Covid congestion raises the spectre of inflation


A shortage of empty containers and congestion at ports has led to a tripling of the price of moving a container from China to the US over the past eight weeks. The rise in shipping costs raises a spectre of so-called “cost push inflation” for advanced economies. It is not clear, yet, how much the pandemic has damaged the capacity of the economy to produce goods and services. If more normal activity resumes after vaccination schemes the increase in overall demand could swiftly outpace diminished supply. Stagflation — high unemployment combined with rising prices — would be a nightmare scenario for central banks having to make policy for heavily indebted economies.

Shipping costs are a notoriously volatile economic indicator. It takes years to build a container ship, so when demand is high there is little prospect of bringing more on stream: that means prices rocket. If demand is low there is not much else a vessel can be used for, so prices swiftly collapse thanks to the excess capacity. Empty containers were left stranded in Europe and the US during the first set of lockdowns, but now ports cannot handle the volume of trade.

Worryingly, increases in costs are not limited to shipping. Car manufacturers have similarly been caught short by an unexpected surge in demand at the end of last year and bottlenecks in semiconductor supplies have forced factory closures. Liquid natural gas prices reached a record earlier this month, partly due to a cold snap. Other commodity prices too, are surging; metals prices have risen rapidly because of mine closures in Africa and South America and rising Chinese industrial production. Wheat, soyabean, rice, and corn prices are higher too: shipping costs, weather and Covid-related stockpiling have all played their part.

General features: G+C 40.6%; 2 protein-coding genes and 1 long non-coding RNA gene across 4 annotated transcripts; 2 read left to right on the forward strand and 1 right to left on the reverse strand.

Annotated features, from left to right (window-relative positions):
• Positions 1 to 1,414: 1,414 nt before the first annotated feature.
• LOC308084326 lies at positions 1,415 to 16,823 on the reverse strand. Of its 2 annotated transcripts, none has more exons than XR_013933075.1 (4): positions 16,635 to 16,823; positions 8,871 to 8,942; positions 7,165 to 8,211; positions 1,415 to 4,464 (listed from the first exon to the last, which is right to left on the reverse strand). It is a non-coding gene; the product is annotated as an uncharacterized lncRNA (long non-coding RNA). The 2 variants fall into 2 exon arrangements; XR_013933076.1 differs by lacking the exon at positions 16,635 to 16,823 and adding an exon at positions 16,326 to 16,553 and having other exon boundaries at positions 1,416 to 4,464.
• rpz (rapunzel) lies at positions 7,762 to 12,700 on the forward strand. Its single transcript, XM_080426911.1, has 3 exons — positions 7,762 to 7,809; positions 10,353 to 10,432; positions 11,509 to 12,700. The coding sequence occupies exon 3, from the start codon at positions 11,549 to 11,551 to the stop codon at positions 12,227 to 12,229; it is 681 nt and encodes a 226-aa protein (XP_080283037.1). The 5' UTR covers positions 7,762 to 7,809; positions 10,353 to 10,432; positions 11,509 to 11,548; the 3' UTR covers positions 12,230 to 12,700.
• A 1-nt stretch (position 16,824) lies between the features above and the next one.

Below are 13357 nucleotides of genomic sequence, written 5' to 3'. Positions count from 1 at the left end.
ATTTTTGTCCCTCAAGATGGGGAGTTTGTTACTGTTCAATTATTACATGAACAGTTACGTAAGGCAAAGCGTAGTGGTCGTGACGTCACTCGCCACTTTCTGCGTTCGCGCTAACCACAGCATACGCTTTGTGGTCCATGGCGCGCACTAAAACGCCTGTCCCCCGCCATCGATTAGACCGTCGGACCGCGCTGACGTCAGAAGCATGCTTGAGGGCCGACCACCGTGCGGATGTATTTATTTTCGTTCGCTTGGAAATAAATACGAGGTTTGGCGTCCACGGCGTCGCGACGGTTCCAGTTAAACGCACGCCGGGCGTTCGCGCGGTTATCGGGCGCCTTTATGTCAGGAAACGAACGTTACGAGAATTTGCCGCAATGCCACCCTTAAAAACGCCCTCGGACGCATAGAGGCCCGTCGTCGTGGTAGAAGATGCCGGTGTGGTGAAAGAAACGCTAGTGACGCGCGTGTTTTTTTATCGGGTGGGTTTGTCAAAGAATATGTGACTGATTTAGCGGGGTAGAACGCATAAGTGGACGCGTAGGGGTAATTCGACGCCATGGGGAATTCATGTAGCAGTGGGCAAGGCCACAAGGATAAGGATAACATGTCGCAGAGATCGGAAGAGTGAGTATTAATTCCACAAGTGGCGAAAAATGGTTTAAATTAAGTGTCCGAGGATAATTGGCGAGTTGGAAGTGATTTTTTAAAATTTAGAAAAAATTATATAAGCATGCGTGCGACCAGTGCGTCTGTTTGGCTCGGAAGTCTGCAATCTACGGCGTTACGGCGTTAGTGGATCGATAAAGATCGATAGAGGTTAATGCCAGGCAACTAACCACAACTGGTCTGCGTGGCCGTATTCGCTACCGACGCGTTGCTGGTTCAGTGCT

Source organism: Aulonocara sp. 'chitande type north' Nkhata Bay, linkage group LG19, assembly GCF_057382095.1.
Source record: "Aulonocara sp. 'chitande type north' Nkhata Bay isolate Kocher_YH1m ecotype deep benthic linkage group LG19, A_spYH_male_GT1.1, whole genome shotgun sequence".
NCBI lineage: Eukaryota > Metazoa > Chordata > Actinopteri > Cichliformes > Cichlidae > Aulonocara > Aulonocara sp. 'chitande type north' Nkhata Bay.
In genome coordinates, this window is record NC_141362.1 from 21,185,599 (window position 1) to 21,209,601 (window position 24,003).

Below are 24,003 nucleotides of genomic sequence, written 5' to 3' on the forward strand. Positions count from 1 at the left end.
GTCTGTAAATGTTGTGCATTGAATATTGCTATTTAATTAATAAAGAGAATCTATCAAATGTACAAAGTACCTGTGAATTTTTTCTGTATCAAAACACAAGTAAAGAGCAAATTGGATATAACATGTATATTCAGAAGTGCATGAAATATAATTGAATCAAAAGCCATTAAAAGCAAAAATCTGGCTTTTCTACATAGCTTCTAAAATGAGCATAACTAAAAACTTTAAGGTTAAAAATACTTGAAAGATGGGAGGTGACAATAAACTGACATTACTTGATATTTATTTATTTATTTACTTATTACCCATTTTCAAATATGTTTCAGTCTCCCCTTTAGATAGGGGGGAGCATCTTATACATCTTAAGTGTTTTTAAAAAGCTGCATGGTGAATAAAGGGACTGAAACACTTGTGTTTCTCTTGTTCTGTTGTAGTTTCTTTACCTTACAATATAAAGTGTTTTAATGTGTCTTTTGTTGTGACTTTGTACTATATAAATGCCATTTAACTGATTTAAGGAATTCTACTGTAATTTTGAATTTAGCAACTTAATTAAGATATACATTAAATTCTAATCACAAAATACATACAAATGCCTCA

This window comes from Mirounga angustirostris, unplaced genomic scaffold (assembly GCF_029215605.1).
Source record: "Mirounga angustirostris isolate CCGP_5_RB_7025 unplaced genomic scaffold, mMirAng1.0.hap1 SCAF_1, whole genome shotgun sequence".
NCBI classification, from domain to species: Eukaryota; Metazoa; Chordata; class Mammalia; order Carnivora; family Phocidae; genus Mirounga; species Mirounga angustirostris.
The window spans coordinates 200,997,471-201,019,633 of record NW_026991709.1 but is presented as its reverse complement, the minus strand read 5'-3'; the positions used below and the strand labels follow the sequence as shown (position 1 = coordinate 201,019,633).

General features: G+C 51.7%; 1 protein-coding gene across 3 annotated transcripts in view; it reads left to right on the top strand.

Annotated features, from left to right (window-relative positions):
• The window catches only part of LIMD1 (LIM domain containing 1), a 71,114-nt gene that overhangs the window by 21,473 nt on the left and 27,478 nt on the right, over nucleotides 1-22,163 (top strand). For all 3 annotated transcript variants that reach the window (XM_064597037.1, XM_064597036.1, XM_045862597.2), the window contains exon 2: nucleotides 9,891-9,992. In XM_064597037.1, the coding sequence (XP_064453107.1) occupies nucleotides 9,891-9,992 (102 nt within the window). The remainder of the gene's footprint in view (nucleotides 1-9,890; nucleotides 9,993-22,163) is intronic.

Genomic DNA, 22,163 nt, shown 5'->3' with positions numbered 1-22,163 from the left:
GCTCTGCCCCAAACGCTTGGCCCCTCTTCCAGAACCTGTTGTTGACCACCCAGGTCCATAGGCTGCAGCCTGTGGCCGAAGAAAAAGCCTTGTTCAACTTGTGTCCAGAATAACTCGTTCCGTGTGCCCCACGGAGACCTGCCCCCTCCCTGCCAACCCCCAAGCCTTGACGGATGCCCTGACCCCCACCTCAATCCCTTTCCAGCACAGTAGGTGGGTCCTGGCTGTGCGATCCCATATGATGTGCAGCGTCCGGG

Overreacting to a transitory surge in inflation would be a mistake, however. Consumer prices similarly spiked during the 2008 financial crisis thanks to a commodity boom — a contributing factor to a wave of protests in the Arab world. The increase swiftly faded and was not incorporated into long-term expectations. Not did it prompt any increase in the price of the most important input to production: labour. The European Central Bank’s two successive increases in interest rates in 2011, an attempt to forestall inflation, have gone down in the annals of monetary policy as a hubristic mistake. 

Central banks should be vigilant that price expectations remain under control. Lessons from previous business cycles may not apply: efforts to build “resilience” into supply chains may be worthwhile but they will also raise the costs of doing business. Some kinds of economic activity are likely to have to operate under constraints for the short term at least. Protectionism and trade tensions, too, can raise costs, as many British businesses have experienced since the end of the Brexit transition period. 

There is a transatlantic divide too. While the ECB, which announces its latest interest rate decision on Thursday, is facing another month of deflation and the added challenge of a surging euro, dollar weakness will only amplify the inflationary pressures in the US. Communications by the Federal Reserve have also suggested the US central bank has become more tolerant of inflation; implied predictions of inflation in options prices, an admittedly imperfect measure of expectations, have diverged on either side of the Atlantic. For the moment, however, this should merit nothing more than a particularly sharp reminder that the Fed has not abandoned price stability as a goal altogether.


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